testing research has not used these criteria, and thus the results
are not as useful.

To utilize bamboo to its best capabilities, several conditions are

important to consider. One consideration is that bamboo grown
on slopes is stronger than bamboo grown in valleys, and that
bamboos that grow in poor dry soils are usually more solid than
those grown in rich soils. Bamboo will shrink diametrically, so
Oscar does not recommend tied connections. Bamboo takes at
least four months to dry, and should not be kiln dried, as the
moisture inside leaves mostly through the ends.

There are certain limitations of the use of bamboo in construction.

The starchy interior is attractive to insects. In addition, because
bamboo has a slick waterproof coating, it cannot be painted.
However, this coating allows bamboo to be used as water pipes.

As bamboo is extremely flexible from 6-12 months of age, it can

be used to create a number of curving forms. In India, curving
roofs called Chocals were developed, and bamboo domes have
been built in New Guinea. A parisian architect named Friedman
built some beautiful ringed buildings in India, but they were
unfortunately destroyed by insects within a few years, as they
were not treated. Indeed, the type of bamboo construction used
can greatly affect the longevity of buildings. Architect Gernot
Minke of Germany has developed a catenary arch using
laminated strips of bamboo.

Bamboo Joints
In standard bamboo construction, joints are difficult to make. In
bamboo geodesic structures, joints are formed by creating "flaps"
at the end of a culm by incising the bamboo radially. The soft
inside of each "flap" is cut away, allowing them to bend easily.
These flaps are then bent over a cone with a threaded rod
sticking out of the tip. An additional cone is place on the outside
of the bent flap area and secured with a bolt. Besides increasing
structural strength, this external cone protects against insect
entry. This results in an end which can easily be attached to a
central hub.

Bamboo Roofing

A number of cultures have used bamboo for roofing materials.

The Chinese used bamboo for roofs with the ends covered with
round tiles. In the Philippines, roofs of interlocking split bamboo
are created with the part receiving the water being the soft inner
surface of the bamboo. Unfortunately, this technique encourages
mold, fungus and splits from ultraviolet exposure, and roofs made
in this fashion rarely last more than a year. These roofs can be
made to last longer if the upper pieces, where the denser exterior
of the bamboo is exposed, are laid close together, protecting the
more vulnerable pieces underneath. These roofs are perhaps
most appropriate as temporary roofing solutions.

It is imperative that bamboo roofs are treated to extend their

longevity. A boric acid/ borax solution is used to preclude fungus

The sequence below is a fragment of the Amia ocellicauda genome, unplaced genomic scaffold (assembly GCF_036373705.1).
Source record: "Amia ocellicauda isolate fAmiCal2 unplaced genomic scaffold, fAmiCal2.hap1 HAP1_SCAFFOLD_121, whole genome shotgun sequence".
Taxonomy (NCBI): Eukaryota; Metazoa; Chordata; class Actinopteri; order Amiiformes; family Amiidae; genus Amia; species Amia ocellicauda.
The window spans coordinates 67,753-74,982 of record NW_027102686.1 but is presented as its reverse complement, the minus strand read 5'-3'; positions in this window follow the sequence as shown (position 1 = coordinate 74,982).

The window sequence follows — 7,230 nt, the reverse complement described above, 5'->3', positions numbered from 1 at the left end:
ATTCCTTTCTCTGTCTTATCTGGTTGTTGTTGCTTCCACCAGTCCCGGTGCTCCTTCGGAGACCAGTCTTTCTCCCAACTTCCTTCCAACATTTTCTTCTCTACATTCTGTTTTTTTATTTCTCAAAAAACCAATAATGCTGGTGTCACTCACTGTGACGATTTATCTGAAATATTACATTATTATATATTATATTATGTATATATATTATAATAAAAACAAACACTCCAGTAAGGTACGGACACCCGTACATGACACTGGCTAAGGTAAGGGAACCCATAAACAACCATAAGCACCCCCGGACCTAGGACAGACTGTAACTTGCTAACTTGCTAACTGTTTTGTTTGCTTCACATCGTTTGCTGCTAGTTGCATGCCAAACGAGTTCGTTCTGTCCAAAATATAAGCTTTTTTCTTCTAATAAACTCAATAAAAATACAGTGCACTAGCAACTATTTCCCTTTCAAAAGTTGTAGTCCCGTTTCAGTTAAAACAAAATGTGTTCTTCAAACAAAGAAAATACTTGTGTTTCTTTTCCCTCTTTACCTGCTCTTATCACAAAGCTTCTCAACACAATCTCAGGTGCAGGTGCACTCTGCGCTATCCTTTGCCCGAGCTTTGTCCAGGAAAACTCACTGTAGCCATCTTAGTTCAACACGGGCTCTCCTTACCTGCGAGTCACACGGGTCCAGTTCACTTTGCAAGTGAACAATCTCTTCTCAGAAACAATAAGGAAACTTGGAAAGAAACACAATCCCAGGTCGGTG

and insect infestation. Roofs can also be treated with lime to
protect them. Long lasting tiles made with bamboo utilize a
bamboo strip reinforced fiber-cement laminate where the bamboo
strips are weaved into a web for additional strength.

A variety of techniques have been developed to create roof

support systems. These include a prefabricated triangular truss
system comprising of units eight meters long. These trusses can
be carried by only four people, and only deflect 2 1/2 centimeters
along their entire length. These frames are then covered with
bamboo boards, lath and plaster to create a waterproof roof.
Additional systems include A-frame and space-frame roof

An excellent system utilizes bamboo rafters with bamboo boards.

This is plastered on both sides, and fired clay tiles are used to
waterproof. Besides structures built of whole bamboo, truss
systems have been developed using flat bamboo strips which are
connected with bolts.

A roof for a kiosk made by "uneducated" Ecuadorian Indians is an

umbrella-like system with a tension ring surrounding it at the level
of the eaves. A different radial roof concept with numerous peaks
and valleys is held up by tension cables which connect across the
structure where the valleys end. Geodesic domes can easily be
made with bamboo, as can emergency temporary housing for
homeless in the case of earthquake, flood, etc. These roofs are
simple bamboo framing with bamboo strips between the main
structural members. The roofs described above can last up to 15
years with periodic maintenance.

Bamboo as Concrete Reinforcement

Many studies have been done to determine the feasibility of using

bamboo to reinforce concrete. The problem is, however, that
bamboo soaks up the water in the concrete, causing the bamboo
to swell then shrink, the process of which can break the concrete.
In addition, adhesion between the bamboo and the concrete is
poor. Oscar has experimented with braided bamboo as
reinforcement, but it takes an excessively long time to braid.